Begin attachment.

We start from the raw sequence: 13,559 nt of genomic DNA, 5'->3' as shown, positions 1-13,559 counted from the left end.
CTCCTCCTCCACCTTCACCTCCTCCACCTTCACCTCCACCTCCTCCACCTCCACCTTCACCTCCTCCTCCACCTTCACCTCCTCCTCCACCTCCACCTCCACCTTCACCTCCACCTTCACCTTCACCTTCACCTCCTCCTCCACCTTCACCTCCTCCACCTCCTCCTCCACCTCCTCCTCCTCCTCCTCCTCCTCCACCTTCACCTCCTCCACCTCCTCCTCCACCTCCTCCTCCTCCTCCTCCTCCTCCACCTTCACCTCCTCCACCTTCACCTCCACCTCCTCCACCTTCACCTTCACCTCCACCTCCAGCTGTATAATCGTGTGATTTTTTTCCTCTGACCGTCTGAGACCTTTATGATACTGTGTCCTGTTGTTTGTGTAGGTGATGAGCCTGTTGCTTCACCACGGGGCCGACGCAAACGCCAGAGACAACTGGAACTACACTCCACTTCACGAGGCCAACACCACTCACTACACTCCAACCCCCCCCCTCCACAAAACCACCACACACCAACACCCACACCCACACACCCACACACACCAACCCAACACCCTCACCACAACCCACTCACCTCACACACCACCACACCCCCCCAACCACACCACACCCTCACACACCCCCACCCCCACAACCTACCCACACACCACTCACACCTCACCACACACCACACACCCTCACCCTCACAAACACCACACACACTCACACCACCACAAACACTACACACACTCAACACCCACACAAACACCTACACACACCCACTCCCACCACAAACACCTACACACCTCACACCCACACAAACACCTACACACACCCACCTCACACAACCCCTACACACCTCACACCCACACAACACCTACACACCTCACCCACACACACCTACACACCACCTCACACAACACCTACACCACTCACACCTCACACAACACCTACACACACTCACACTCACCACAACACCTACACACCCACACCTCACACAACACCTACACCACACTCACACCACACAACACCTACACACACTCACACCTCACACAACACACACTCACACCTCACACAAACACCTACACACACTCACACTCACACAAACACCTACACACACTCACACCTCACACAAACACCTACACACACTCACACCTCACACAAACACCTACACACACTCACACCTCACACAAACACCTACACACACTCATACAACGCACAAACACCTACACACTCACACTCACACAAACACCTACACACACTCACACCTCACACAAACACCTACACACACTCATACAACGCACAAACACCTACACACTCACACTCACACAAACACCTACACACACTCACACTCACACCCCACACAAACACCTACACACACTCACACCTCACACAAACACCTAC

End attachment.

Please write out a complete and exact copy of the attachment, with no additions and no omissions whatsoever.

We start from the raw sequence: 13,559 nt of genomic DNA, 5'->3' as shown, positions 1-13,559 counted from the left end.
CTCCTCCTCCACCTTCACCTCCTCCACCTTCACCTCCACCTCCTCCACCTCCACCTTCACCTCCTCCTCCACCTTCACCTCCTCCTCCACCTCCACCTCCACCTTCACCTCCACCTTCACCTTCACCTTCACCTCCTCCTCCACCTTCACCTCCTCCACCTCCTCCTCCACCTCCTCCTCCTCCTCCTCCTCCTCCACCTTCACCTCCTCCACCTCCTCCTCCACCTCCTCCTCCTCCTCCTCCTCCTCCACCTTCACCTCCTCCACCTTCACCTCCACCTCCTCCACCTTCACCTTCACCTCCACCTCCAGCTGTATAATCGTGTGATTTTTTTCCTCTGACCGTCTGAGACCTTTATGATACTGTGTCCTGTTGTTTGTGTAGGTGATGAGCCTGTTGCTTCACCACGGGGCCGACGCAAACGCCAGAGACAACTGGAACTACACTCCACTTCACGAGGCCAACACCACTCACTACACTCCAACCCCCCCCCTCCACAAAACCACCACACACCAACACCCACACCCACACACCCACACACACCAACCCAACACCCTCACCACAACCCACTCACCTCACACACCACCACACCCCCCCAACCACACCACACCCTCACACACCCCCACCCCCACAACCTACCCACACACCACTCACACCTCACCACACACCACACACCCTCACCCTCACAAACACCACACACACTCACACCACCACAAACACTACACACACTCAACACCCACACAAACACCTACACACACCCACTCCCACCACAAACACCTACACACCTCACACCCACACAAACACCTACACACACCCACCTCACACAACCCCTACACACCTCACACCCACACAACACCTACACACCTCACCCACACACACCTACACACCACCTCACACAACACCTACACCACTCACACCTCACACAACACCTACACACACTCACACTCACCACAACACCTACACACCCACACCTCACACAACACCTACACCACACTCACACCACACAACACCTACACACACTCACACCTCACACAACACACACTCACACCTCACACAAACACCTACACACACTCACACTCACACAAACACCTACACACACTCACACCTCACACAAACACCTACACACACTCACACCTCACACAAACACCTACACACACTCACACCTCACACAAACACCTACACACACTCATACAACGCACAAACACCTACACACTCACACTCACACAAACACCTACACACACTCACACCTCACACAAACACCTACACACACTCATACAACGCACAAACACCTACACACTCACACTCACACAAACACCTACACACACTCACACTCACACCCCACACAAACACCTACACACACTCACACCTCACACAAACACCTAC